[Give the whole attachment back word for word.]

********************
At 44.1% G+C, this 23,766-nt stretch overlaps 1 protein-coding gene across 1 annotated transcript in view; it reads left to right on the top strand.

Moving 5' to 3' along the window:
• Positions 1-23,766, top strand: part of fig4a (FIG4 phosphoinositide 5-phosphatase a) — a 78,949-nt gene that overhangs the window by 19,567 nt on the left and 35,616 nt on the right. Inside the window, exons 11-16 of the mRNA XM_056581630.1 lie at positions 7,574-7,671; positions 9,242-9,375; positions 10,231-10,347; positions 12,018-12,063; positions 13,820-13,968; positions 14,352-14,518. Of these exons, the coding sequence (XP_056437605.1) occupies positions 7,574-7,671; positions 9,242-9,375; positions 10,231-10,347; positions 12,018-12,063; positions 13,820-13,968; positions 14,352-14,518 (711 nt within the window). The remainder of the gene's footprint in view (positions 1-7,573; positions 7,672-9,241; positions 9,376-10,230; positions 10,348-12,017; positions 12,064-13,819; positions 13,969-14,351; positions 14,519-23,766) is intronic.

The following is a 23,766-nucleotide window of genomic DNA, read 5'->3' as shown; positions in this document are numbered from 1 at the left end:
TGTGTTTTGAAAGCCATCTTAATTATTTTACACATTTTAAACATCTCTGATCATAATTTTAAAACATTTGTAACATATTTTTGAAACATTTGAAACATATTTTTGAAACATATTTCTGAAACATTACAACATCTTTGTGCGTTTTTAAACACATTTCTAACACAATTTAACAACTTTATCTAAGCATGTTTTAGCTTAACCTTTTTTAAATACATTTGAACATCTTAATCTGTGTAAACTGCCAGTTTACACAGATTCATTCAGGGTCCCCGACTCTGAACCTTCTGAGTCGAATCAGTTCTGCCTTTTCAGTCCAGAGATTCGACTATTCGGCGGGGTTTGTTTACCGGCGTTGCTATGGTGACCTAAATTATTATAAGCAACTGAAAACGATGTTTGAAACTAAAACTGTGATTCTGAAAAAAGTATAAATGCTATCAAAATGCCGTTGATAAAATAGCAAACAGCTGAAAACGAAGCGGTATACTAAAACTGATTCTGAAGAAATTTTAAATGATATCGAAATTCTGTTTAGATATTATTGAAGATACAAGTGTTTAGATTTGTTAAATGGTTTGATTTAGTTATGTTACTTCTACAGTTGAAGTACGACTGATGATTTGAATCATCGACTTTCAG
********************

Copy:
At 44.1% G+C, this 23,766-nt stretch overlaps 1 protein-coding gene across 1 annotated transcript in view; it reads left to right on the top strand.

Moving 5' to 3' along the window:
• Positions 1-23,766, top strand: part of fig4a (FIG4 phosphoinositide 5-phosphatase a) — a 78,949-nt gene that overhangs the window by 19,567 nt on the left and 35,616 nt on the right. Inside the window, exons 11-16 of the mRNA XM_056581630.1 lie at positions 7,574-7,671; positions 9,242-9,375; positions 10,231-10,347; positions 12,018-12,063; positions 13,820-13,968; positions 14,352-14,518. Of these exons, the coding sequence (XP_056437605.1) occupies positions 7,574-7,671; positions 9,242-9,375; positions 10,231-10,347; positions 12,018-12,063; positions 13,820-13,968; positions 14,352-14,518 (711 nt within the window). The remainder of the gene's footprint in view (positions 1-7,573; positions 7,672-9,241; positions 9,376-10,230; positions 10,348-12,017; positions 12,064-13,819; positions 13,969-14,351; positions 14,519-23,766) is intronic.

The following is a 23,766-nucleotide window of genomic DNA, read 5'->3' as shown; positions in this document are numbered from 1 at the left end:
TGTGTTTTGAAAGCCATCTTAATTATTTTACACATTTTAAACATCTCTGATCATAATTTTAAAACATTTGTAACATATTTTTGAAACATTTGAAACATATTTTTGAAACATATTTCTGAAACATTACAACATCTTTGTGCGTTTTTAAACACATTTCTAACACAATTTAACAACTTTATCTAAGCATGTTTTAGCTTAACCTTTTTTAAATACATTTGAACATCTTAATCTGTGTAAACTGCCAGTTTACACAGATTCATTCAGGGTCCCCGACTCTGAACCTTCTGAGTCGAATCAGTTCTGCCTTTTCAGTCCAGAGATTCGACTATTCGGCGGGGTTTGTTTACCGGCGTTGCTATGGTGACCTAAATTATTATAAGCAACTGAAAACGATGTTTGAAACTAAAACTGTGATTCTGAAAAAAGTATAAATGCTATCAAAATGCCGTTGATAAAATAGCAAACAGCTGAAAACGAAGCGGTATACTAAAACTGATTCTGAAGAAATTTTAAATGATATCGAAATTCTGTTTAGATATTATTGAAGATACAAGTGTTTAGATTTGTTAAATGGTTTGATTTAGTTATGTTACTTCTACAGTTGAAGTACGACTGATGATTTGAATCATCGACTTTCAG